If it doesn’t get somewhere, it can’t do something.
OK, so we know about the Twin Tasks, the two things that a bullet has to do in order to stop an attacker:
1) It has to get to something the body finds immediately important, and
2) It has to do rapid and significant damage to that thing when it arrives.
Today we’ll be taking a look at Task #1: getting to something important.
Let’s start by pointing out that the user of the bullet must be capable of putting it on a course that will lead it to something important. If the cartridge in question presents too much of a challenge for the shooter to handle with the requisite accuracy, it doesn’t make any difference how “good” the cartridge is! Since a single shot is unlikely to incapacitate an attacker, a shooter needs to be able to control their gun for multiple, combat-accurate shots.
This is only given lip service by trainers and enthusiasts; they’ll repeat the mantra “a hit with a .22 is better than a miss with a .45”, then in the same breath give some arbitrary limit on “acceptable” calibers for self defense. Folks, there are people in this world who do not wish to, or simply cannot, practice to become proficient with a “correct” caliber. When the time comes that they need the weapon, wouldn’t it be better that they possess a bullet that they can send where it really needs to go? Of course!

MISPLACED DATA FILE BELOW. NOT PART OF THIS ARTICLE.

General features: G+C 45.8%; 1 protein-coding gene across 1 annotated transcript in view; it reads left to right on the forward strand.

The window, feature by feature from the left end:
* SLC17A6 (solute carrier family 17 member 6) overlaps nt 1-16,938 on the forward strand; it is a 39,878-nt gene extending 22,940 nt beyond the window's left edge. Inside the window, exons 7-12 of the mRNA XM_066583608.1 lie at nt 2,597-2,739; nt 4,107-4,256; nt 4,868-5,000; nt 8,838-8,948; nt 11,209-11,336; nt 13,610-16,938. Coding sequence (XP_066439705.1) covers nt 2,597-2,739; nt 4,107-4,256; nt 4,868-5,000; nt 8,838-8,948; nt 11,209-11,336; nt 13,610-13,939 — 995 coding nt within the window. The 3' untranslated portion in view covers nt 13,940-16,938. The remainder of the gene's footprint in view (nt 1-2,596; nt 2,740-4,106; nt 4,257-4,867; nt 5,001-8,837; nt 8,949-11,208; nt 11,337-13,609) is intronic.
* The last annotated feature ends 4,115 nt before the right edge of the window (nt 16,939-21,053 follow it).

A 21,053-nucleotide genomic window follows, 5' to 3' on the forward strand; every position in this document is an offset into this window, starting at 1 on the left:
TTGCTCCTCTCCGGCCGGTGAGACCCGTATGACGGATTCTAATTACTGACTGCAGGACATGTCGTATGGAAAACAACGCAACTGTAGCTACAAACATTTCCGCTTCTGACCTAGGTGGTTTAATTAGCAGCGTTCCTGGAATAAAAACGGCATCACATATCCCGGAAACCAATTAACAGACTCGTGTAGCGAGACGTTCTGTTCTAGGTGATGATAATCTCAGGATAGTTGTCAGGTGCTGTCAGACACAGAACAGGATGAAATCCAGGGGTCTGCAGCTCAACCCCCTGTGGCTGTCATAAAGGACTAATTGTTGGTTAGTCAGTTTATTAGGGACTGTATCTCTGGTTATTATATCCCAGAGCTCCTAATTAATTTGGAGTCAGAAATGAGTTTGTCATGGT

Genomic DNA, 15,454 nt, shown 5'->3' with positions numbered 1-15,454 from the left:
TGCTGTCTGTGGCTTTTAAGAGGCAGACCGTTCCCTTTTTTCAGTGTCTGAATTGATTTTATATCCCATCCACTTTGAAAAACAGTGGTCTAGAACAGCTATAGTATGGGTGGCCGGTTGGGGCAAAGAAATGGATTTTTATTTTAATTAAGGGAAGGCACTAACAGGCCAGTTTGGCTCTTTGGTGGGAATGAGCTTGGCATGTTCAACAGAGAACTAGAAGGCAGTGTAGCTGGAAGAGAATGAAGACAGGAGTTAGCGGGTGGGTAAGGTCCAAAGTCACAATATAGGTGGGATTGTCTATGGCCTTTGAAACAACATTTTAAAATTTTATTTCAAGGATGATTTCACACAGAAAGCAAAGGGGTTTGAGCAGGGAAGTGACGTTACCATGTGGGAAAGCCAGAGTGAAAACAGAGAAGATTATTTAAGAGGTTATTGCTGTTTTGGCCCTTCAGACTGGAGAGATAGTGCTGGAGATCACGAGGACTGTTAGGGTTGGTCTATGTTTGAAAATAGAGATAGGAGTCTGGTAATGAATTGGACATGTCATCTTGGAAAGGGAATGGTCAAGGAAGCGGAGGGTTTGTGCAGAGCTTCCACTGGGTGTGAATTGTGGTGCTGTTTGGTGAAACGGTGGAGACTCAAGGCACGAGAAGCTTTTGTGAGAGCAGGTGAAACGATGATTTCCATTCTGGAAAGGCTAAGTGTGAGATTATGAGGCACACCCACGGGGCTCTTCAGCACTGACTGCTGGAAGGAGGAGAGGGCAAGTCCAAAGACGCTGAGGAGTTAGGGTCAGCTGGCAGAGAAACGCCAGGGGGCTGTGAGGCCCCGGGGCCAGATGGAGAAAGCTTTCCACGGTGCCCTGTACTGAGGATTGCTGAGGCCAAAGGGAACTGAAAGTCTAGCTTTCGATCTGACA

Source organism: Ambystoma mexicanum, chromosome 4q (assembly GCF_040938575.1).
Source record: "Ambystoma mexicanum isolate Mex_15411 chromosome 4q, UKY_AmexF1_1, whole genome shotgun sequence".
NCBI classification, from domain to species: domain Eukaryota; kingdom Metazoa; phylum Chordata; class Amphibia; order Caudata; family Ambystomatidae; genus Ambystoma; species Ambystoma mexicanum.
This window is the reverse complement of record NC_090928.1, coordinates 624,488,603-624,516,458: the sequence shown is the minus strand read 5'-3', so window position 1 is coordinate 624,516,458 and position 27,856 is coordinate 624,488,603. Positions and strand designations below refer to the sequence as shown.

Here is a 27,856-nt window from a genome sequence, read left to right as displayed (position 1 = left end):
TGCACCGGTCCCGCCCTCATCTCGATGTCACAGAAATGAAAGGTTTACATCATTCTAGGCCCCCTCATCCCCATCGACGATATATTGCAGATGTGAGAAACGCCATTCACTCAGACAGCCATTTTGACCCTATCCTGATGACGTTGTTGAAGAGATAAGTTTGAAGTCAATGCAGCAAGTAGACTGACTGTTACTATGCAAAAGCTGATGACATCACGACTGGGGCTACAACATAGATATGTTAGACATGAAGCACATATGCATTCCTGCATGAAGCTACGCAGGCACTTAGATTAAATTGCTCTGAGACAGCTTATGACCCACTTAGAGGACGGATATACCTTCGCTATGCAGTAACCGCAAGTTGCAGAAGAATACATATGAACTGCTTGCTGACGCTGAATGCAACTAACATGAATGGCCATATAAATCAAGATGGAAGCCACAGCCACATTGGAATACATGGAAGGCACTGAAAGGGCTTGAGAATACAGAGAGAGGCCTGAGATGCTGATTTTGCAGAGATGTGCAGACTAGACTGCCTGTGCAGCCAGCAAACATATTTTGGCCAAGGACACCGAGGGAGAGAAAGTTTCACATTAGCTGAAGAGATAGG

Step One, then, is pick a cartridge that is within your ability to control for random strings of fire – two, three, four rounds at a time.
Once the bullet is in the air, it has to negotiate all obstacles to reach a vital organ of some sort. This requires that it get through any outer shell (clothing), past the skin (which is a lot tougher than you might believe), and alternating layers of bone and muscle. It has to have what’s known as ‘penetration’.
Penetration is dependent on several things: the weight of the bullet, the diameter (caliber), the velocity, and the shape. If we were to take two bullets of different weight, but of the same caliber and shape and traveling at the same velocity, the heavier one would penetrate further. We can do the same comparison for any of the factors, as long as the others remain the same. If we had two bullets of different shapes – a round nose and a wadcutter – with everything else the same, the more streamlined bullet (the round nose) would penetrate further. Simple, right?
When we look at expanding (softnose or hollowpoint) bullets, which increase their diameter at some point in the target, the situation changes. The increased frontal are of the expanded bullet acts like a parachute, slowing it more rapidly and reducing penetration. Sometimes penetration can be reduced so much that the bullet will not reach anything important, and we’re back to that unreliable psychological incapacitation thing again.
Remember that too much penetration can be as bad as too little. Having a bullet that sails through the target without doing much work, or (worse) encounters another (possibly) innocent target beyond, is not a good thing. Hence it behooves us to have a bullet which demonstrates sufficient penetration, but not an excessive amount.
It’s not uncommon to find a cartridge that, when loaded with streamlined, roundnosed bullets, goes through multiple targets – but when loaded with expanding bullets stops inside the desired one. As it turns out, this behavior has major benefits in terms of terminal effects, which we’ll cover next time.
(To see all of the articles in this series, click on the “Stopping Power” tag!)
-=[ Grant ]=-
- Posted by Grant Cunningham
- On March 31, 2008